Differences in speech articulatory timing and associations with pragmatic language ability in autism

Joseph C.Y. Lau, Molly Losh*, Marisha Speights

*Corresponding author for this work

Research output: Contribution to journalArticlepeer-review

1 Scopus citations


Background: Speech articulation difficulties have not traditionally been considered to be a feature of Autism Spectrum Disorder (ASD). In contrast, speech prosodic differences have been widely reported in ASD, and may even be expressed in subtle form among clinically unaffected first-degree relatives, representing the expression of underlying genetic liability. Some evidence has challenged this traditional dichotomy, suggesting that differences in speech articulatory mechanisms may be evident in ASD, and potentially related to perceived prosodic differences. Clinical measurement of articulatory skills has traditionally been phoneme-based, rather than by acoustic measurement of motor control. Subtle differences in articulatory/motor control, prosodic characteristics (acoustic), and pragmatic language ability (linguistic) may each be contributors to differences perceived by listeners, but the interrelationship is unclear. In this study, we examined the articulatory aspects of this relationship, in speech samples from individuals with ASD and their parents during narration. Method: Using Speechmark® analysis, we examined articulatory landmarks, fine-grained representations of articulatory timing as series of laryngeal and vocal-tract gestures pertaining to prosodic elements crucial for conveying pragmatic information. Results: Results revealed articulatory timing differences in individuals with ASD but not their parents, suggesting that although potentially not influenced by broader genetic liability to ASD, subtle articulatory differences may indeed be evident in ASD as the recent literature indicates. A follow-up path analysis detected associations between articulatory timing differences and prosody, and subsequently, pragmatic language ability. Conclusion: Together, results suggest a complex relationship where subtle differences in articulatory timing may result in atypical acoustic signals, and serve as a distal mechanistic contributor to pragmatic language ability ASD.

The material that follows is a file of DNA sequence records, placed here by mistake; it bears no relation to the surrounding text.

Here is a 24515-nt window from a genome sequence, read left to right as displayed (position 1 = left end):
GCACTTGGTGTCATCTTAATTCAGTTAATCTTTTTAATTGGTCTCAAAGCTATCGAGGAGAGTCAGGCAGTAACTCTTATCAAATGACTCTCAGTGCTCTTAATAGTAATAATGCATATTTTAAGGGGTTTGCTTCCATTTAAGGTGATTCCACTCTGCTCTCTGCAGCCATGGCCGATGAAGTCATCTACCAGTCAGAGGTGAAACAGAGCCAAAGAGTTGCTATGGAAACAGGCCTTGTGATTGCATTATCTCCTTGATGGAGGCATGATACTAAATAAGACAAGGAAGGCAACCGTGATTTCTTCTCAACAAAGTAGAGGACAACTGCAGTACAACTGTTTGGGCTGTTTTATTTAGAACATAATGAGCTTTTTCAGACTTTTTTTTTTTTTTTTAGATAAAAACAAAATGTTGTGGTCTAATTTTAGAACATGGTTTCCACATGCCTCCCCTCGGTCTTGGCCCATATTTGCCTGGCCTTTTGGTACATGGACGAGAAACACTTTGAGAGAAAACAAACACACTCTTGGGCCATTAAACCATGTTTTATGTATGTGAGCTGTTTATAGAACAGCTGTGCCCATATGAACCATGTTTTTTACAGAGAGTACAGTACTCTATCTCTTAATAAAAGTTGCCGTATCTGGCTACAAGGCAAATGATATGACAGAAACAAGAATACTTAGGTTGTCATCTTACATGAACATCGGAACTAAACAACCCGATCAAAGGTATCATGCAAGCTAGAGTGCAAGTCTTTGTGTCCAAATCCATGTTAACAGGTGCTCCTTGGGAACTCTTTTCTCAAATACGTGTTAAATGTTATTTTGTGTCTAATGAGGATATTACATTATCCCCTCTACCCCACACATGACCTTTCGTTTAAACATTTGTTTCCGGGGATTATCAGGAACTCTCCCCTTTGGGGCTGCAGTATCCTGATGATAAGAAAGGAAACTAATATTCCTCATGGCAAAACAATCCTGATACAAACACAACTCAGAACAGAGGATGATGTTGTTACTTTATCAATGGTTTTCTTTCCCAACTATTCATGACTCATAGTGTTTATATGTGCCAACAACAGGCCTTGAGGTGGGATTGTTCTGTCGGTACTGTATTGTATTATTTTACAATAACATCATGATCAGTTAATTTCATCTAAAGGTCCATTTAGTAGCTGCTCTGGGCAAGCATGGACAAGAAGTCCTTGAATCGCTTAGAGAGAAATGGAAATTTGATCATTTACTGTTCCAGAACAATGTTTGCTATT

Original languageEnglish (US)
Article number102118
JournalResearch in Autism Spectrum Disorders
StatePublished - Apr 2023


  • ASD
  • Articulatory timing
  • Pragmatics
  • Prosody
  • Speech articulation

ASJC Scopus subject areas

  • Psychiatry and Mental health
  • Clinical Psychology
  • Developmental and Educational Psychology


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